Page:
Volare FC Hamamatsu, an autonomous club who competed in the Tokai Regional Football League Division 2 in 2011, flouted plans to either overtake Honda FC or merge with it, but it finished last in the Tokai League and was relegated. Hamamatsu University also keeps a team in the said division, but college teams cannot be promoted to the top three tiers.
Act City Tower Observatory: Hamamatsu's only skyscraper, situated next to JR Hamamatsu Station, is a symbol of the city. It was designed to resemble a harmonica, a reminder that Hamamatsu is sometimes known as the "City of Music". The building houses shopping and a food court, the Okura Hotel, and an observatory on the 45th floor overlooking all of central Hamamatsu, even down to the sand dunes at the shore.
Hamamatsu Castle: Hamamatsu Castle Park stretches from the modern city hall building to the north. The castle is located on a hill in the southeast corner of the park, near city hall. It was built by Tokugawa Ieyasu. His rule marks the beginning of the Edo period. Tokugawa Ieyasu lived here from 1571 to 1588. There is a small museum inside, which houses some armor and other relics of the period, as well as a miniature model of how the city might have looked 400 years ago. North of the castle is a large park with a Japanese garden, a koi pond, a ceremonial teahouse, and some commons areas.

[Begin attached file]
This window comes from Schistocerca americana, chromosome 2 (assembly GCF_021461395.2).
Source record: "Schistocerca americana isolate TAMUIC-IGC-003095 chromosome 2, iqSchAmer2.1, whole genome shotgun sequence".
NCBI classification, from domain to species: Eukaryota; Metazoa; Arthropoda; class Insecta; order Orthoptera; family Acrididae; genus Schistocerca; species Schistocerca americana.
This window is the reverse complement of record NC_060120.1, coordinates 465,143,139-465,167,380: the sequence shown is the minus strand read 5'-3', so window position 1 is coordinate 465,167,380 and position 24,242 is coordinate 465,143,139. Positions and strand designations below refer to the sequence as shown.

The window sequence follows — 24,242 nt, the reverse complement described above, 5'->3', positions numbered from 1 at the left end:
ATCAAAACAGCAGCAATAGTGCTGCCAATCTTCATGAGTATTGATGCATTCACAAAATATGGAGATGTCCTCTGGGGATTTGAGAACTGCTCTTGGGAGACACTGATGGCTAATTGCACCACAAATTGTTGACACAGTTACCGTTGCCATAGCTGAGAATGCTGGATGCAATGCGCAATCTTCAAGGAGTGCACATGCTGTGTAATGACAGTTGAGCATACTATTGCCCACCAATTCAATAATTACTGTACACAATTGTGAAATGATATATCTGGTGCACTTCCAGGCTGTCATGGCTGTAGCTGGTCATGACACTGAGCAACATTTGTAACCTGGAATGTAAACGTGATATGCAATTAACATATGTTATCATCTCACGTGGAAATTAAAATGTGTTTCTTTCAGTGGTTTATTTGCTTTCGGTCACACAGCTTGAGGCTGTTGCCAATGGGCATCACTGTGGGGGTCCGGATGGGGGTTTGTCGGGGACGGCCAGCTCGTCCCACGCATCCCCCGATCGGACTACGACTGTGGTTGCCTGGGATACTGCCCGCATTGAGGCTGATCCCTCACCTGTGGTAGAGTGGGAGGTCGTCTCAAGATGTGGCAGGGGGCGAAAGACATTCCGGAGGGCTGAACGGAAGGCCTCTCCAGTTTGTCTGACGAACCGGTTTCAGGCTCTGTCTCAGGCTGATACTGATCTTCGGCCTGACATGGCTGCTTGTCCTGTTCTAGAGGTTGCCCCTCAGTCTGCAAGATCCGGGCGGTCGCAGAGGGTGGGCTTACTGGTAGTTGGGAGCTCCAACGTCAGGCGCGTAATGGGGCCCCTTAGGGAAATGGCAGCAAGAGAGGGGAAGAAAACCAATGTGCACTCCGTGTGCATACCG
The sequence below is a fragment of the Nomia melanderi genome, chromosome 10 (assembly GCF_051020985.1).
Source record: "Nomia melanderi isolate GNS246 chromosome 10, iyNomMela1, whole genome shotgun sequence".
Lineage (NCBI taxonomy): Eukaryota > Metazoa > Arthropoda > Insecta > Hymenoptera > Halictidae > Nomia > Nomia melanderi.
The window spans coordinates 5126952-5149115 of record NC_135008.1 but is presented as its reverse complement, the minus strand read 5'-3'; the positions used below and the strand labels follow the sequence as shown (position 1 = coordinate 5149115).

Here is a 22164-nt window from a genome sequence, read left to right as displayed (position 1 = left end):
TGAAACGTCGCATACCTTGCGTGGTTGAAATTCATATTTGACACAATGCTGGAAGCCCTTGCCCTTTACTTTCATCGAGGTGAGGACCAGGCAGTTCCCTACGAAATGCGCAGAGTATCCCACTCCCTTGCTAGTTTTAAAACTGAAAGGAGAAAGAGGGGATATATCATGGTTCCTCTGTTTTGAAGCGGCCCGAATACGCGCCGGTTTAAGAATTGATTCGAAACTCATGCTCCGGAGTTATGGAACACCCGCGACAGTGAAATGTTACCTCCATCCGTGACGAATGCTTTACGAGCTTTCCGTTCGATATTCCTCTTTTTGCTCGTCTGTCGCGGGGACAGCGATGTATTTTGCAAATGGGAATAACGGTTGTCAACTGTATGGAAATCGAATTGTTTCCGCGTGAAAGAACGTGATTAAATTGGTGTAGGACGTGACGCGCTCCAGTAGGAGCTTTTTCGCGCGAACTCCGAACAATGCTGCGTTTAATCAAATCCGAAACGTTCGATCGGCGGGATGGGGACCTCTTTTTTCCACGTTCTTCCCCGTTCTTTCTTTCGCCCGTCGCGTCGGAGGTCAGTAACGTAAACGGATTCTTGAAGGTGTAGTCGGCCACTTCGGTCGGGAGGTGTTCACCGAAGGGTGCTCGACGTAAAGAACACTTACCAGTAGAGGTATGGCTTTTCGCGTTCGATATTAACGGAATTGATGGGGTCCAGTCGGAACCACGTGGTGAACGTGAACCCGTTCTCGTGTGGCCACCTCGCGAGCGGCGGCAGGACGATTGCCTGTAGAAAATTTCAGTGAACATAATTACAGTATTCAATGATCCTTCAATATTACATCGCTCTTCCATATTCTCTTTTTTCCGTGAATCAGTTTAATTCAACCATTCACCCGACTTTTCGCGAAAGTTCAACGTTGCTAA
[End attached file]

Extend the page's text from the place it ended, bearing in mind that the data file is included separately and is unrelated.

Long ago, Mount Akiha was believed to have supernatural powers to prevent fires. Bow and arrow, sword, and fire dances are performed at the Akiha Shrine. At the Akiha Temple, a firewalking ceremony is performed where both believers and spectators celebrate the festival.
During Hamamatsu Festival
Saigagake Museum, Hamamatsu City: July 15
When a family commemorates the first Obon holidays after the death of a loved one, they may request that a dainenbutsu (Buddhist chanting ritual) be performed outside their house. This is one of the local performing arts of the region. The group always forms a procession in front of the house led by a person carrying a lantern and marches to the sound of flutes, Japanese drums and cymbals.
Hamamatsu Kite Festival
Naka-ku, Minami-ku, others: May